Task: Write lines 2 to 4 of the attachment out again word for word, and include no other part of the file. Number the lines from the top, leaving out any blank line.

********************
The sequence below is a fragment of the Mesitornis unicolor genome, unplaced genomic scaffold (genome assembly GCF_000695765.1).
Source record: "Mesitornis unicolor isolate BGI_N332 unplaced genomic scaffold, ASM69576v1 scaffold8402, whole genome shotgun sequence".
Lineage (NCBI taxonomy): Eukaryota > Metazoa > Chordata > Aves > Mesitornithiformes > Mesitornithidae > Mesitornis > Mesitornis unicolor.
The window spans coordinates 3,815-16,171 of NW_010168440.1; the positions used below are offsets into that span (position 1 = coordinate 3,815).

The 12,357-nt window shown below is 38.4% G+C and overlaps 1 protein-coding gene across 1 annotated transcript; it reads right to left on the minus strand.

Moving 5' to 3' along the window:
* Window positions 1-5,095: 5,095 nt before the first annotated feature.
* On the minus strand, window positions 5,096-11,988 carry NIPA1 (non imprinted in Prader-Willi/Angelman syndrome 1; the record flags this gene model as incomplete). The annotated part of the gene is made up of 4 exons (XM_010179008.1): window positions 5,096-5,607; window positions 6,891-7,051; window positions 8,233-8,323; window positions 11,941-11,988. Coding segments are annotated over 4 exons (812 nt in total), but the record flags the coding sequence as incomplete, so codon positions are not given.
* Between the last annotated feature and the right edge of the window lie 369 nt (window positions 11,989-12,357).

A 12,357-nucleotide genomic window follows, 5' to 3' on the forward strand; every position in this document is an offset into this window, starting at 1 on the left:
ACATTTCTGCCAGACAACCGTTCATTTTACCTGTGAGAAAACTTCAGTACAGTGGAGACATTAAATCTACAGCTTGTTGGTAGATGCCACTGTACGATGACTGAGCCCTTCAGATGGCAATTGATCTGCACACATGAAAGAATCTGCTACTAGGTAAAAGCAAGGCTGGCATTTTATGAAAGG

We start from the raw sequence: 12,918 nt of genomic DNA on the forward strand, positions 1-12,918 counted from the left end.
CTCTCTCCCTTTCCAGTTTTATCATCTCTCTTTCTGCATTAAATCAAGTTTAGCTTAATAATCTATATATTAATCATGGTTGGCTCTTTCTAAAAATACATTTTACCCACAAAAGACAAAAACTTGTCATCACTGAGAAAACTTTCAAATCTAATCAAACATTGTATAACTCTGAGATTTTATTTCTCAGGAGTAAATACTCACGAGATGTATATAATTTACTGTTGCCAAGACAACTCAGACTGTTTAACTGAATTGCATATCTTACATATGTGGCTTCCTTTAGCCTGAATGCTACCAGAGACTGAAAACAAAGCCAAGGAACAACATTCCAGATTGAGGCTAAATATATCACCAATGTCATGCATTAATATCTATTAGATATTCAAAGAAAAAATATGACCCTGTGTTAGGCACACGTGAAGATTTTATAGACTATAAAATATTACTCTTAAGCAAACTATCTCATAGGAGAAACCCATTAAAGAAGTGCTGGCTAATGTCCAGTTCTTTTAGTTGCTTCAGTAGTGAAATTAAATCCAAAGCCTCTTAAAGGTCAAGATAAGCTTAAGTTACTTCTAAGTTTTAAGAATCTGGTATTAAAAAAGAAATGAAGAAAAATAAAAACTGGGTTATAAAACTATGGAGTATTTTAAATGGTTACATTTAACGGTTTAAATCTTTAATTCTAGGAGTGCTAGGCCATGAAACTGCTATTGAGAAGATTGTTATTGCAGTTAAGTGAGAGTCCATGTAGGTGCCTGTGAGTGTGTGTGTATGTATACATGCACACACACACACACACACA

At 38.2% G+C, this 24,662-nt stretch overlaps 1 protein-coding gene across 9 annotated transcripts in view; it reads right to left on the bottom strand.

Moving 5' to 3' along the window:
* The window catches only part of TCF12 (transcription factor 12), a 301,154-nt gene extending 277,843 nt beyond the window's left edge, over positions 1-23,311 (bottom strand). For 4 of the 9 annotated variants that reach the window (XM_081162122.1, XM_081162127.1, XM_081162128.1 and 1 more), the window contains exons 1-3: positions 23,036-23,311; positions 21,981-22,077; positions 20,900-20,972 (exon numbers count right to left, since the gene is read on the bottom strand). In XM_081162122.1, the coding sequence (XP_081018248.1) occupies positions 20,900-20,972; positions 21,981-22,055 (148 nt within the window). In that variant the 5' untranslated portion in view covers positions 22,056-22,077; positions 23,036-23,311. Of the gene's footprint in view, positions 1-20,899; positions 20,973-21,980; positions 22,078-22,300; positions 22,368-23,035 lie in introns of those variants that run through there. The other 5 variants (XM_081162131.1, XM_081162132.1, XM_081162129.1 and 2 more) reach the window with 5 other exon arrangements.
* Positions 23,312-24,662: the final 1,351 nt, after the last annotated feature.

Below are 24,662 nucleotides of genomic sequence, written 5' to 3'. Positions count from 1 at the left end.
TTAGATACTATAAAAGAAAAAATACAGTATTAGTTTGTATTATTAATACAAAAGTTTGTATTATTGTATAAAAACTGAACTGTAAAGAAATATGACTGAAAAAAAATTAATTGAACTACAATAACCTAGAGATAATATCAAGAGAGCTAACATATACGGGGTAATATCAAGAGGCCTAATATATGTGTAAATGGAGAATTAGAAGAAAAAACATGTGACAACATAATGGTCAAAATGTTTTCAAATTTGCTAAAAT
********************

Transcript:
Source record: "Mesitornis unicolor isolate BGI_N332 unplaced genomic scaffold, ASM69576v1 scaffold8402, whole genome shotgun sequence".
Lineage (NCBI taxonomy): Eukaryota > Metazoa > Chordata > Aves > Mesitornithiformes > Mesitornithidae > Mesitornis > Mesitornis unicolor.
The window spans coordinates 3,815-16,171 of NW_010168440.1; the positions used below are offsets into that span (position 1 = coordinate 3,815).